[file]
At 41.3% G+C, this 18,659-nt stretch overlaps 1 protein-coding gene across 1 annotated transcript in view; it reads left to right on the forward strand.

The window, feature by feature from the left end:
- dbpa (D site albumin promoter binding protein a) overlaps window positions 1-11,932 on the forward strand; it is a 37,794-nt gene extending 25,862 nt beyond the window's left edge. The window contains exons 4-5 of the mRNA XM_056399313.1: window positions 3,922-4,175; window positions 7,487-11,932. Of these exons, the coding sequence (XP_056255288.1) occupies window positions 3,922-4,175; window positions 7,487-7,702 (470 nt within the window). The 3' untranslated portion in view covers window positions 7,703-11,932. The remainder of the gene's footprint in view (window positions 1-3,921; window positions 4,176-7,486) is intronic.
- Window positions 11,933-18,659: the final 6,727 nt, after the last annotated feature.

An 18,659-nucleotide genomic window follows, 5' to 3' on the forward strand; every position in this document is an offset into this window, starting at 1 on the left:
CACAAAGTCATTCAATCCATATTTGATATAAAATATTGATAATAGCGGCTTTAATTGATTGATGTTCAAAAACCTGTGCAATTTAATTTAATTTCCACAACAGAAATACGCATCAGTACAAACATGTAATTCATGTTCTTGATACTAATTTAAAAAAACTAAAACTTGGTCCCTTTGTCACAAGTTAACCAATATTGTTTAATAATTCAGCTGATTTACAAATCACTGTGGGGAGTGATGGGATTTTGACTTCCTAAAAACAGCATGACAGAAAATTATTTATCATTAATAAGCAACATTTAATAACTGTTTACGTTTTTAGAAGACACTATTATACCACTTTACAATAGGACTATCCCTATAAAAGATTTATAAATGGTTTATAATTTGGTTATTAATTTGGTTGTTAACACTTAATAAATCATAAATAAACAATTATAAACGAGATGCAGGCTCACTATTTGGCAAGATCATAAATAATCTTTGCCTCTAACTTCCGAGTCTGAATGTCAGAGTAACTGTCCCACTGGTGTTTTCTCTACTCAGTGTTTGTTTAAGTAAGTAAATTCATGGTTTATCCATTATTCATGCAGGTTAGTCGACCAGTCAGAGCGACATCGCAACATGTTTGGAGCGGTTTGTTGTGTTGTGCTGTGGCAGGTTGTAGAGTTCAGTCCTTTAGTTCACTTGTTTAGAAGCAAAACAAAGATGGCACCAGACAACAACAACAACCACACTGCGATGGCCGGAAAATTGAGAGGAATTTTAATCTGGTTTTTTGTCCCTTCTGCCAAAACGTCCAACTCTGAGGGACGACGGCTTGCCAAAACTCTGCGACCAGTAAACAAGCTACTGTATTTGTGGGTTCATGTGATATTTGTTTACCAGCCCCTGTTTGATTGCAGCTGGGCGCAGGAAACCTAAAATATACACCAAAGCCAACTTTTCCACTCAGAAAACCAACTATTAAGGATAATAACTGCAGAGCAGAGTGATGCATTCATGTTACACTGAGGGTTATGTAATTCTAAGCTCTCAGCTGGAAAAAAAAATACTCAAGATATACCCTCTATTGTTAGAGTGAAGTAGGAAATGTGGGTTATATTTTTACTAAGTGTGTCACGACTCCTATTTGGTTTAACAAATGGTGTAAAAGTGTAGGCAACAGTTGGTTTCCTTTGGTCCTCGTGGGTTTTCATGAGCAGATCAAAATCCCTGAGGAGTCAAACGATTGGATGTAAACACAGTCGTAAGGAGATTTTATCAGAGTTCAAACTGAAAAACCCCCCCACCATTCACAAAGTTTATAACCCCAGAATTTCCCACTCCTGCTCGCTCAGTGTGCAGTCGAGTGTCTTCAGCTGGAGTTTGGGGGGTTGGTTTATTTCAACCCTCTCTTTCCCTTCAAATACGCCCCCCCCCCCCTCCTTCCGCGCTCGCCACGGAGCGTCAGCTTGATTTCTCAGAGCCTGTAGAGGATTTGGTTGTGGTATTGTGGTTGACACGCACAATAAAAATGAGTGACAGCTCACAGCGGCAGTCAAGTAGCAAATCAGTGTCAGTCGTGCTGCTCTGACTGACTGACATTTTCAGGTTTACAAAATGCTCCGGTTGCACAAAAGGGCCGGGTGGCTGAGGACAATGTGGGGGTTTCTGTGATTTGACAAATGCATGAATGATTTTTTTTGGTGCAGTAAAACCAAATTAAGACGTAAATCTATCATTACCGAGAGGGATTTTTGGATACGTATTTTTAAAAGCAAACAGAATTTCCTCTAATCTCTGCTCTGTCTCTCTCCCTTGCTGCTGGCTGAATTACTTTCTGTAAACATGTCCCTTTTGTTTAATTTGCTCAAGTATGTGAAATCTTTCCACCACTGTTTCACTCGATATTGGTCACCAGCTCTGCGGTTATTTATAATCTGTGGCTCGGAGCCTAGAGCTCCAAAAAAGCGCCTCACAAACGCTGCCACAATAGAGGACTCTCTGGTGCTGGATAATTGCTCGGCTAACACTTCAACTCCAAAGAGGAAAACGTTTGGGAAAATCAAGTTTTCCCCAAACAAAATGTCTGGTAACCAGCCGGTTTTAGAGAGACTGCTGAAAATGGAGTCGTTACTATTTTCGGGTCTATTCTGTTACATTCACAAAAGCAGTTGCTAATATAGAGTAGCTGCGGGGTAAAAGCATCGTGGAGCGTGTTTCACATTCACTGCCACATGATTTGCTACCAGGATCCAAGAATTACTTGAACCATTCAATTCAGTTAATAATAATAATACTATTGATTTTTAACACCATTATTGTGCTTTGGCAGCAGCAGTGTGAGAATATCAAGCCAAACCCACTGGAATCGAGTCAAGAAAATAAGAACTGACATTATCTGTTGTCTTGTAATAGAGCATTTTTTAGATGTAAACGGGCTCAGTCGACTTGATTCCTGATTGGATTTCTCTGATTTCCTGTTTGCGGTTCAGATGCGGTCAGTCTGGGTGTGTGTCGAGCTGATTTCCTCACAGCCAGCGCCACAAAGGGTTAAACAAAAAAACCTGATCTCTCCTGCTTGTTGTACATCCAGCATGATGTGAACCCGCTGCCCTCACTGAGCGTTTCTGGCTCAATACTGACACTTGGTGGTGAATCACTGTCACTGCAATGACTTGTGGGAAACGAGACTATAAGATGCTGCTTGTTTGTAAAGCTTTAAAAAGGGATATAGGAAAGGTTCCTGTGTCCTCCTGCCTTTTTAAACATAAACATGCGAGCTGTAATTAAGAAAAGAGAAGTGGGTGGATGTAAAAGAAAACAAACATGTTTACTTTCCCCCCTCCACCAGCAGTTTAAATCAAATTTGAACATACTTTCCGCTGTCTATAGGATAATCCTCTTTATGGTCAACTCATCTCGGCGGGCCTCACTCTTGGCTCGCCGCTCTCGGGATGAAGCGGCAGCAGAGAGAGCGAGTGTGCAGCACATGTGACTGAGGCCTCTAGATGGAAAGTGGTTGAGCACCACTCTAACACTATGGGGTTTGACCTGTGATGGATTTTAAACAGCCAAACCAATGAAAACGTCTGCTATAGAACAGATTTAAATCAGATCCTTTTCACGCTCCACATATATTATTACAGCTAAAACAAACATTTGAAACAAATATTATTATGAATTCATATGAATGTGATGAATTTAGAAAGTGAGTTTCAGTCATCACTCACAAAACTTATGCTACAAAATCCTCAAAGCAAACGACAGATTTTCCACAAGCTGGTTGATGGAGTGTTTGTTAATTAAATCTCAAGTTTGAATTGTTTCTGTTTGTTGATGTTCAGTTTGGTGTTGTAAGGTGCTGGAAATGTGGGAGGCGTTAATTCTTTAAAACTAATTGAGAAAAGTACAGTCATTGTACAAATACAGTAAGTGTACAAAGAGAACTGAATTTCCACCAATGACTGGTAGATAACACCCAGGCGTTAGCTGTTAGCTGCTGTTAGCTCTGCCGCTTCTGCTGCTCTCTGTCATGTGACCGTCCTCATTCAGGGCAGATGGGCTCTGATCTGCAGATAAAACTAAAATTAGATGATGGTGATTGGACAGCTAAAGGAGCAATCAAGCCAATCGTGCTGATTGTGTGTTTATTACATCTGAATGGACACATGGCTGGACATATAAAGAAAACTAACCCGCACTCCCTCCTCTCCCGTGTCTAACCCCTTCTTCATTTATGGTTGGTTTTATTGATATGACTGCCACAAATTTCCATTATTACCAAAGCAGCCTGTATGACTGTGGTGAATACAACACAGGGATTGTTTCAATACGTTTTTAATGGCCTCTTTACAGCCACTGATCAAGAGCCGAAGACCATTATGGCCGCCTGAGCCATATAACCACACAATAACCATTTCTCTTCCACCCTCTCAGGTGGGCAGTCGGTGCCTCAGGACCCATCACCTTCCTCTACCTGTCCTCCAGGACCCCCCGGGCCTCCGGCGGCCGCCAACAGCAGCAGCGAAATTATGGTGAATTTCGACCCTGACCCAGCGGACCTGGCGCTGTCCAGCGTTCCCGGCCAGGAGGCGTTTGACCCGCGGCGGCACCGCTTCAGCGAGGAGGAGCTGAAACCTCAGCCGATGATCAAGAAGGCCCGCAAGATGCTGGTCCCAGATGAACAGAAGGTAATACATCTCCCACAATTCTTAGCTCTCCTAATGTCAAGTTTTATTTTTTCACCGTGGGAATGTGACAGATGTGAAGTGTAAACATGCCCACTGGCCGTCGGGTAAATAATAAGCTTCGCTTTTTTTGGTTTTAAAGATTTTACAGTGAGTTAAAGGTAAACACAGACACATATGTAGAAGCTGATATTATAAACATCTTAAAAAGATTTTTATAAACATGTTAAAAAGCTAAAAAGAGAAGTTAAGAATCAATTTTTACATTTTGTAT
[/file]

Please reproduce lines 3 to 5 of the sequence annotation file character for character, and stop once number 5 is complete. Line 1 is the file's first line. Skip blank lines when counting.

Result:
- dbpa (D site albumin promoter binding protein a) overlaps window positions 1-11,932 on the forward strand; it is a 37,794-nt gene extending 25,862 nt beyond the window's left edge. The window contains exons 4-5 of the mRNA XM_056399313.1: window positions 3,922-4,175; window positions 7,487-11,932. Of these exons, the coding sequence (XP_056255288.1) occupies window positions 3,922-4,175; window positions 7,487-7,702 (470 nt within the window). The 3' untranslated portion in view covers window positions 7,703-11,932. The remainder of the gene's footprint in view (window positions 1-3,921; window positions 4,176-7,486) is intronic.
- Window positions 11,933-18,659: the final 6,727 nt, after the last annotated feature.

An 18,659-nucleotide genomic window follows, 5' to 3' on the forward strand; every position in this document is an offset into this window, starting at 1 on the left: